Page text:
I suppose if there will be a bright side to this situation, it’s that some of Nepal’s long-standing infrastructure problems may get fixed, or at least improved upon… but that depends on the country and the aid workers having the money and resources to do things right, rather than just band-aid over the problems enough to get in emergency relief and then leave.

The world’s spotlight is on Nepal, and I hope the people of Nepal– and everyone else who is helping there right now– are able to solve not just the short-term problems of food and medical relief, but maybe make some progress on issues like running water, electricity, and health care, so that the day-to-day lives of the people of Nepal are improved, and so that the country will be better able to cope the next time disaster strikes.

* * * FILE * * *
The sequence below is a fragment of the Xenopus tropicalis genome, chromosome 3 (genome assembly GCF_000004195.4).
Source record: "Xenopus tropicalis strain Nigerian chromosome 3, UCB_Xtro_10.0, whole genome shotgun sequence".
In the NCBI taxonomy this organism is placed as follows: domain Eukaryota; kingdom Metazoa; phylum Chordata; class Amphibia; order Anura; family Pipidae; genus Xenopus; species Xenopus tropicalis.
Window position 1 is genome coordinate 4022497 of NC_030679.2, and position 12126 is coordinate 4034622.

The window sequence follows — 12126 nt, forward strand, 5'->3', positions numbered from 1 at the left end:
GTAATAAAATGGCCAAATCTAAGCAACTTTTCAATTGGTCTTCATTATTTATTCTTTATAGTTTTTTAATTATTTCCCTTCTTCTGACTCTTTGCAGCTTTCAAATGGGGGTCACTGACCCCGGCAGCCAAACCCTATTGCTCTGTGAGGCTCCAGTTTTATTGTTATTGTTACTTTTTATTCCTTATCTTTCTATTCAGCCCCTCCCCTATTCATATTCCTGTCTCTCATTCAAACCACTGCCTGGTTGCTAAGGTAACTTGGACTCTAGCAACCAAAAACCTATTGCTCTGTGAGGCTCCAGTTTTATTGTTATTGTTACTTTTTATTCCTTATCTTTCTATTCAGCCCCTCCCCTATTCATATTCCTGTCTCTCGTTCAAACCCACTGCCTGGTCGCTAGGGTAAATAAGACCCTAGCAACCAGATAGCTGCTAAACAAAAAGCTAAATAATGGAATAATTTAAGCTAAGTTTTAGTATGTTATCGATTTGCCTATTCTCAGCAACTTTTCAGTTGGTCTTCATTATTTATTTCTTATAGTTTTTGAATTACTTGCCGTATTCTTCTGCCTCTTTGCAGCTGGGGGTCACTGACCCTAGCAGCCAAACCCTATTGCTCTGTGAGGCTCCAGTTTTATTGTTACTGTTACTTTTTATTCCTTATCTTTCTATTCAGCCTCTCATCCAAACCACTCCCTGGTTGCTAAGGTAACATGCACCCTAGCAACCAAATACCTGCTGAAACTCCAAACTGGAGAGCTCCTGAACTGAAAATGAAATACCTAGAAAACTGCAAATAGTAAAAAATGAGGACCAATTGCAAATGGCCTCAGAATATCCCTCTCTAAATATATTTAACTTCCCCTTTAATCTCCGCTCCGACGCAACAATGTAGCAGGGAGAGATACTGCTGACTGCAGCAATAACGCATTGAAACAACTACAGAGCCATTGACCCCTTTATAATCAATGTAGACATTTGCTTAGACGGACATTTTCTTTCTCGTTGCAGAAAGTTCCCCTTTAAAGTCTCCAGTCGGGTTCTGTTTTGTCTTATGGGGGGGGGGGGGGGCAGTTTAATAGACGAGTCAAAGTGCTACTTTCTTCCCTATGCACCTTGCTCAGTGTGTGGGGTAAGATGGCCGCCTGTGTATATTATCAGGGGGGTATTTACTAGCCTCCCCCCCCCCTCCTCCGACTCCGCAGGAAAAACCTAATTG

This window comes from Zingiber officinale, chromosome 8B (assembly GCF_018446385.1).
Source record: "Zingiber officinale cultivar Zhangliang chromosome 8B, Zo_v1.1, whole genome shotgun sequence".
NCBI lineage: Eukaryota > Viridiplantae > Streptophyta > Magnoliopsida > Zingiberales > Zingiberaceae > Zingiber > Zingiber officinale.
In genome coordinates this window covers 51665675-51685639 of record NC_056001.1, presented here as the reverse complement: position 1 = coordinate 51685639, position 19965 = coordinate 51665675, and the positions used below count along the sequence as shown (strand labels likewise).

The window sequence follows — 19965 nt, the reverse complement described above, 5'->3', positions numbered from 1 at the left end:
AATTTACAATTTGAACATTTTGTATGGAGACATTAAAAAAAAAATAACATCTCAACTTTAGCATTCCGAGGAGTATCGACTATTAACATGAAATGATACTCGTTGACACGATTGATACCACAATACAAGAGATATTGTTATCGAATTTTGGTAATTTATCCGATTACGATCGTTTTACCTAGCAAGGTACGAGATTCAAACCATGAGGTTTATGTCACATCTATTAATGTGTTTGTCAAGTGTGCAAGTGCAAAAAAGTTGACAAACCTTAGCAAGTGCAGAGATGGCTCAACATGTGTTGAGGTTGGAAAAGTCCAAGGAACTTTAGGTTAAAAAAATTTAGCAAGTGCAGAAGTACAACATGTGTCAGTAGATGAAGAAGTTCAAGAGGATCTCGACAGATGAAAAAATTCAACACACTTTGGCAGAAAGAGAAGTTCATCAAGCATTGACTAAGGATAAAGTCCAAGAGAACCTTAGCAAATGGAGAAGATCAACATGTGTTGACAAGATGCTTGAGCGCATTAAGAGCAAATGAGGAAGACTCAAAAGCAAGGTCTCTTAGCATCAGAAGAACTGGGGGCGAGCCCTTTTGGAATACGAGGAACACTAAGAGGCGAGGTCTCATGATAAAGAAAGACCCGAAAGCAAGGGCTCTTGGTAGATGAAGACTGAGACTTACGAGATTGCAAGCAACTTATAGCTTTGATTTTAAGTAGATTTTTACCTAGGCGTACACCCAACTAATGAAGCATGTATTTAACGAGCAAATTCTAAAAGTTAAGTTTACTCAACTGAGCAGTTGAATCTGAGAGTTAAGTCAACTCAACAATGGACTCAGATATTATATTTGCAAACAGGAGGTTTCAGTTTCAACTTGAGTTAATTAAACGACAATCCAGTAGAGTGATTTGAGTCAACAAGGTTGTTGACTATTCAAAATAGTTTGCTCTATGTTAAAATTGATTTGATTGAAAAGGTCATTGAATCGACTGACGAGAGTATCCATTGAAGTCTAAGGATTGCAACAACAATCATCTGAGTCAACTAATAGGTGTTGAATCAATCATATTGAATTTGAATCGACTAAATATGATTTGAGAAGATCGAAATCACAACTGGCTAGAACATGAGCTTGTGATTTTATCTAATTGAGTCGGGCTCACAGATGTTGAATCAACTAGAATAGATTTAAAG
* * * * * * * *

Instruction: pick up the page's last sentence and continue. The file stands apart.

With that said, please consider donating to one of the organizations working in Nepal. It is a beautiful, wonderful country with amazing people and an outstandingly rich cultural heritage, but it’s also one of the least developed countries in the world, with very little infrastructure, and nowhere near enough economic or political resources to deal with a disaster of this magnitude without outside help.

A Few Thoughts on the Sad Puppies

“Don’t say that he’s hypocritical. Rather, say that he’s apolitical.” -Tom Lehrer

Let me start by saying: I don’t have any role in the Hugo Awards, other than as one of thousands of other voters. But I do have friends who are far more involved, including folks on the Sad Puppy and Rabid Puppy awards slates that dominated this year. I’m not going to summarize the controversy here; it’s pretty easy to find the news if you Google a bit. Thousands (or hundreds of thousands) of words have been written on the topic since the awards slates were announced– many written by folks far more eloquent than me. I suggest George R. R. Martin’s blog as a possible starting point.